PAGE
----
In Part 1 of this series, we reviewed the internal mechanisms of how blockchain works and why it is a secure mode of conducting transactions.  For Part 2, we shall explore how blockchain can be used in the energy sector.  Note that presently much of the discussion regarding the application blockchain, outside the scope of mining for bitcoins, is sketchy.  The discussion could be described as “pie in the sky”.  Nevertheless, a theoretical foundation for application does exist.  Here are three key areas.

  • Smart Contracts – Take the example of an energy supplier and an energy consumer.  Blockchain could be used to create a system where electrical power is automatically shutoff at a certain date if payment is not received. This is best done for routine services.  Another example would  be the regular delivery of propane to a site.  When payment is received, the blockchain technology automatically arranges for product shipment.
  • Delocalized Storage of Records – Important records can be lumped into a blockchain and stored, not only securely, but on many other computers within the network.  Such items for storage include contracts, titles, metering, billing, and transaction records.  I call it the ultimate backup system.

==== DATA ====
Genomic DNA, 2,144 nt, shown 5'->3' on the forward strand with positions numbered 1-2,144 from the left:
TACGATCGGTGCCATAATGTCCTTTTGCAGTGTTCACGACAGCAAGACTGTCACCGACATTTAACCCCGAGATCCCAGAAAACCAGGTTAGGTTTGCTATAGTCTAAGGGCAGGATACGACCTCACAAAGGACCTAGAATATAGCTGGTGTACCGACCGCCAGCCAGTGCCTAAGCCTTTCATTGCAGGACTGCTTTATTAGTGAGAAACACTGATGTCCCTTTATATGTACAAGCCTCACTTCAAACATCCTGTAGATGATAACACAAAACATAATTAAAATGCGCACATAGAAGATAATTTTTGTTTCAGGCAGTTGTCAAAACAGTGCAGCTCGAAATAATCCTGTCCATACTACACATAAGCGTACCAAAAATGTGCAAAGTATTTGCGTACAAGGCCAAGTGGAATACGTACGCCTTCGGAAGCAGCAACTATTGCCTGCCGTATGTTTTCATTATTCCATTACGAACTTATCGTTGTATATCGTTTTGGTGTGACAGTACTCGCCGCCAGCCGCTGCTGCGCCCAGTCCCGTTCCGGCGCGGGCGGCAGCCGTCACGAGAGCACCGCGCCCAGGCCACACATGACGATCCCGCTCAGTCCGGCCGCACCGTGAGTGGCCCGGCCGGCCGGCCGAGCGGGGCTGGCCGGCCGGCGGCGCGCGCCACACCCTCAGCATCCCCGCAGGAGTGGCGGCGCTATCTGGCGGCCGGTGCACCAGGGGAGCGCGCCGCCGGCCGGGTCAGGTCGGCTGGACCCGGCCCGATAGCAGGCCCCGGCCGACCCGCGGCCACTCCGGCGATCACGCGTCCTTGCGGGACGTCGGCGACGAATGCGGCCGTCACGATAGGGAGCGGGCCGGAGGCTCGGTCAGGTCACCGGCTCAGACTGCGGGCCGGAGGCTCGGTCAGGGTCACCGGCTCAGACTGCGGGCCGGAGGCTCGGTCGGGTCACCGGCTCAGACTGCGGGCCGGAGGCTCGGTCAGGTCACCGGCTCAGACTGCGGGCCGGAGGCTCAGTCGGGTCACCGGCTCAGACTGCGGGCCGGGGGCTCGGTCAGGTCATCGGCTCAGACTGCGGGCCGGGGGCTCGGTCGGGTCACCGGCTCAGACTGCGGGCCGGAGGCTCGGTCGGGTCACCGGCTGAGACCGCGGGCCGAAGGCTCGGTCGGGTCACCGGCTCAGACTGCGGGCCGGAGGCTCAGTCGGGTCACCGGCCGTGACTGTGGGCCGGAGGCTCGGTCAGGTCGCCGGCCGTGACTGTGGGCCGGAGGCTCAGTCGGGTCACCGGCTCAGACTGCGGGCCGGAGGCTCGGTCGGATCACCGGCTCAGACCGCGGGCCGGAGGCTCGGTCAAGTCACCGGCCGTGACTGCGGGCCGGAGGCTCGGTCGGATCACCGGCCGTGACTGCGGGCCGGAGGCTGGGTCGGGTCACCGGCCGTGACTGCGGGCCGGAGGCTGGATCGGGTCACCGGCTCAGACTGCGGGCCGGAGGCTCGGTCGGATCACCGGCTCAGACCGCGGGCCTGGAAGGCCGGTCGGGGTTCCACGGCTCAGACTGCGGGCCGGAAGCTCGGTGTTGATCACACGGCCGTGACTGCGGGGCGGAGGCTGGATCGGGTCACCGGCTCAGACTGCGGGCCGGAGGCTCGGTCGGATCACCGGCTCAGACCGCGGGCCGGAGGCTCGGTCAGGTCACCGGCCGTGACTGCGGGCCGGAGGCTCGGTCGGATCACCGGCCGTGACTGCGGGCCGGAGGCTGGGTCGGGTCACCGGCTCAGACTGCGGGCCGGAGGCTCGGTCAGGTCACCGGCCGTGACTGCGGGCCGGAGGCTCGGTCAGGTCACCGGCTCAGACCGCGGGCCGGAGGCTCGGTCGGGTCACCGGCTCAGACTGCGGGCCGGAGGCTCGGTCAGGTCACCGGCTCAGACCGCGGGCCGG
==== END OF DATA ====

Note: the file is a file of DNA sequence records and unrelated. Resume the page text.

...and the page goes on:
• Asset Exchange – This is in essence, a payment system.  Currently payments are made through banks.  A Federal Reserve is needed to provide oversite and management.  Banks facilitate payments to sellers and deduct the funds from the accounts of buyers.  With blockchain, payments can be done with cryptocurrencies.  No banks are needed. Now that is fast.

In Part 3, we will discuss the problems associated with blockchain technology in the energy sector.  In my opinion, the barriers are substantial and insurmountable.

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